4 tablets (600mg base) or 10 mg/kg first dose.
2 tablets (300mg base) or 5 mg/kg.
2 tablets (300mg base) or 5 mg/kg
Next 14 days
Primaquine, 2 tablets (each tablet contains 7.5 mg base daily with food).
Most drugs used in treatment of malaria are active against the parasite stages in blood and include the following:
In addition, primaquine is active against the dormant parasite in liver called hypnozoites and hence prevents relapses. Primaquine should not be taken by pregnant women or by people who are deficient in G6PD (glucose-6-phosphate dehydrogenase).
Mefloquine is an antimalarial agent that acts as a blood schizonticide. It is effective against all species of malaria (P. falciparum, P. vivax, P. malariae and P. ovale). Its exact mechanism of action is not known. Mefloquine is active against the erythrocytic stages of Plasmodium species. However, the drug has no effect against the exoerythrocytic (hepatic) stages of the parasite and mature gametocytes. Mefloquine is effective against malaria parasites resistant to chloroquine and other 4-aminoquinoline derivatives, proguanil, pyrimethamine and pyrimethamine-sulphonamide combinations.
Malarone (Atovaquone 250 mg plus Proguanil 100 mg), 4 tablets daily for three consecutive days. This combination therapy is relatively new and appears to be very effective but it is also very expensive.
For over 1,500 years Chinese have used leaves from Artemisia annua shrub (sweet wormwood) to treat malaria. However, it is only in the late 1960s that its anti-malarial ingredient, artemisinin was identified and extracted. Today, artemisinin is considered the treatment of choice for uncomplicated falciparum malaria, as prescribed by the World Health Organization in 2001.
BENEFICIAL EFFECTS OF MALARIA
Distribution of malaria.The best-studied influence of the malaria parasite upon the human genome is the blood disease, sickle-cell disease. In sickle-cell disease, there is a mutation in the HBB gene, which encodes the beta globin subunit of haemoglobin. The normal allele encodes a glutamate at position six of the beta globin protein, while the sickle-cell allele encodes a valine. This change from a hydrophilic to a hydrophobic amino acid encourages binding between haemoglobin molecules, with polymerization of haemoglobin deforming red blood cells into a “sickle” shape. Such deformed cells are cleared rapidly from the blood, mainly in the spleen, for destruction and recycling.
In the merozoite stage of its life cycle the malaria parasite lives inside red blood cells, and its metabolism changes the internal chemistry of the red blood cell. Infected cells normally survive until the parasite reproduces, but if the red cell contains a mixture of sickle and normal haemoglobin, it is likely to become deformed and be destroyed before the daughter parasites emerge. Thus, individuals heterozygous for the mutated allele, known as sickle-cell trait, may have a low and usually unimportant level of anaemia, but also have a greatly reduced chance of serious malaria infection. This is a classic example of heterozygote advantage.
Individuals homozygous for the mutation have full sickle-cell disease and in traditional societies rarely live beyond adolescence. However, in populations where malaria is endemic, the frequency of sickle-cell genes is around 10%. The existence of four haplotypes of sickle-type hemoglobin suggests that this mutation has emerged independently at least four times in malaria-endemic areas, further demonstrating its evolutionary advantage in such affected regions. There are also other mutations of the HBB gene that produce haemoglobin molecules capable of conferring similar resistance to malaria infection. These mutations produce haemoglobin types HbE and HbC which are common in Southeast Asia and Western Africa, respectively.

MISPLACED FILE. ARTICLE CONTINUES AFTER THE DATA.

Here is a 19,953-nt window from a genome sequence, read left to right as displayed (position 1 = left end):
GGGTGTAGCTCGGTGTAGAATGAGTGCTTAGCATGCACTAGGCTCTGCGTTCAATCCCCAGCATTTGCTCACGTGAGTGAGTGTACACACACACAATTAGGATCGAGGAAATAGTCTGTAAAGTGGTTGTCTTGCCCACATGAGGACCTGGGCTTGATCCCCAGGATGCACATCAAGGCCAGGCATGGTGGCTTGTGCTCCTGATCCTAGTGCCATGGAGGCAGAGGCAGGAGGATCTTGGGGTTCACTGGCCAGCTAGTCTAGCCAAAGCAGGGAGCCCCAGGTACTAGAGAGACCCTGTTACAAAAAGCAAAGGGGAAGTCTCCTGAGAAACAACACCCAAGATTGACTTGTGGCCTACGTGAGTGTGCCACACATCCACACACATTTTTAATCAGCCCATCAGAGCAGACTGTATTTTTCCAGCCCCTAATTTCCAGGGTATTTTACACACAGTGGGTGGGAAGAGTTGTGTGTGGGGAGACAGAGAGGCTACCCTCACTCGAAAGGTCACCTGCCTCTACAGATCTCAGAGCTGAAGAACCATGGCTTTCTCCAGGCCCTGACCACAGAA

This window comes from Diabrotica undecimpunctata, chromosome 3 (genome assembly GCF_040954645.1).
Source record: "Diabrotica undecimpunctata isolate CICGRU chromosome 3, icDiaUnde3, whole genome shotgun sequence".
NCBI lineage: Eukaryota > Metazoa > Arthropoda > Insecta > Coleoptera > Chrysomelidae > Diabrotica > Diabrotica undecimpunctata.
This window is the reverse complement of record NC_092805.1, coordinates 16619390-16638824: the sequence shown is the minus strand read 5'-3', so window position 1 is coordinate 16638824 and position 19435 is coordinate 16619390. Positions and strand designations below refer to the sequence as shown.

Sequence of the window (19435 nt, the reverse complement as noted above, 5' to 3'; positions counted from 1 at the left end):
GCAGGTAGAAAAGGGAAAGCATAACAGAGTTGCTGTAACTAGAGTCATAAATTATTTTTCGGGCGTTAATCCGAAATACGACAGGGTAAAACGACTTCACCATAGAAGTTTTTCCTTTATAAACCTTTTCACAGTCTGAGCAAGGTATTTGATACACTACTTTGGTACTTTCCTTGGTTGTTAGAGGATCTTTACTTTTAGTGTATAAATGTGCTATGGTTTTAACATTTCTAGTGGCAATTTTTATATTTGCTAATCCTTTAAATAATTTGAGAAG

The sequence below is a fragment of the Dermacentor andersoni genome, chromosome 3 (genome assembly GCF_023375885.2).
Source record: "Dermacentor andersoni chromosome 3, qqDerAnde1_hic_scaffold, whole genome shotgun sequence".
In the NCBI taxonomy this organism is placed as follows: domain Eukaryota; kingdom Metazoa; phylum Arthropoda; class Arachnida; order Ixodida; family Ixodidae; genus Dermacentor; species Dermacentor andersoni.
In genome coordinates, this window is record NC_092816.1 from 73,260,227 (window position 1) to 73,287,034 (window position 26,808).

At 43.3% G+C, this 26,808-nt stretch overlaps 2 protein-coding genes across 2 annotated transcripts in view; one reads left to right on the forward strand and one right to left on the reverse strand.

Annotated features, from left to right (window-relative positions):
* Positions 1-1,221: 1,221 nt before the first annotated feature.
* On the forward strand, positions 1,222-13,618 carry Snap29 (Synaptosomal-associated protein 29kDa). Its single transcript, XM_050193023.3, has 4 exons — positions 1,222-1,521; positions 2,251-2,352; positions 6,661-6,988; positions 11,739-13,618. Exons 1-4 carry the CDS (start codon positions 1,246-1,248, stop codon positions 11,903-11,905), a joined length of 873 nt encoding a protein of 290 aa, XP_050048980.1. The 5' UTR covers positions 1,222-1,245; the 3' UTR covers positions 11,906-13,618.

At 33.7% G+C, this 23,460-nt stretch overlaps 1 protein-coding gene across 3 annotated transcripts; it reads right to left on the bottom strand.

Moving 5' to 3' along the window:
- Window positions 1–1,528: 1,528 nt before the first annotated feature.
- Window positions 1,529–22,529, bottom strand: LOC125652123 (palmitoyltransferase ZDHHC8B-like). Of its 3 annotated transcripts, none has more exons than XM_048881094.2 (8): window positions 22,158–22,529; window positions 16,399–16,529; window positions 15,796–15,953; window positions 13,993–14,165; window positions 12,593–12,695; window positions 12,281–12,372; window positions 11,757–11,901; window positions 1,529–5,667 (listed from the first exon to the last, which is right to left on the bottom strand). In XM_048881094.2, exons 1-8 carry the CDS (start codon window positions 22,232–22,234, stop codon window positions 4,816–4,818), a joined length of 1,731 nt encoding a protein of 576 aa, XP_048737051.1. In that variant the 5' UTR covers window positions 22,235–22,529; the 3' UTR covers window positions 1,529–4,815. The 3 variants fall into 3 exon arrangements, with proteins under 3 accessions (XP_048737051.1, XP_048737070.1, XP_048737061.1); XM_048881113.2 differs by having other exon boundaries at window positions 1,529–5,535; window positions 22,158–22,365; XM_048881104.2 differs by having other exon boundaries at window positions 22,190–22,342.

Another set of mutations found in the human genome associated with malaria are those causing blood disorders known as thalassaemias. Studies in Sardinia and Papua New Guinea have revealed that the gene frequency of ?-thalassaemias is related to the level of malarial endemicity in a populations. A study on more than 500 children in Liberia revealed that those suffering with ?-thalassaemia had a 50% decreased chance of getting clinical malaria. Similar studies have found links between gene frequency and malaria endemicity in the ?+ form of ?-thalassaemia. Presumably these genes have also been selected in the course of human evolution with malaria epidemic.
The Duffy antigens are antigens expressed on red blood cells and other cells in the body acting as a chemokine receptors. The expression of Duffy antigens on blood cells is encoded by Fy genes (Fya, Fyb, Fyc etc.). Plasmodium vivax malaria uses the Duffy antigen to enter blood cells. However, it is possible to express no Duffy antigen on red blood cells owing to the absence of Fy genes (Fy-/Fy-). This genotype confers complete resistance to P. vivax infection. The genotype is very rare in European, Asian and American populations, but is found in almost all indigenous population of West and Central Africa. This is thought to be due to high exposure of populations to P. vivax in Africa in the last few thousand years.
Glucose-6-phosphate dehydrogenase (G6PD) is an enzyme which normally protects from the effects of oxidative stress in red blood cells. However, a genetic deficiency in this enzyme results in increased protection against severe malaria.
HLA and interleukin-4
HLA-B53 is associated with low risk of severe malaria. This MHC class I molecule presents liver stage and sporozoite antigens to T-Cells. Interleukin-4 is produced by activated T-cells and promotes proliferation and differentiation of antibody-producing B-cells. A study of the Fulani of Burkina Faso found that the IL4-524 T allele was associated with elevated antibody levels against malaria antigens, which raises the possibility that this might be a factor in increased resistance to malaria.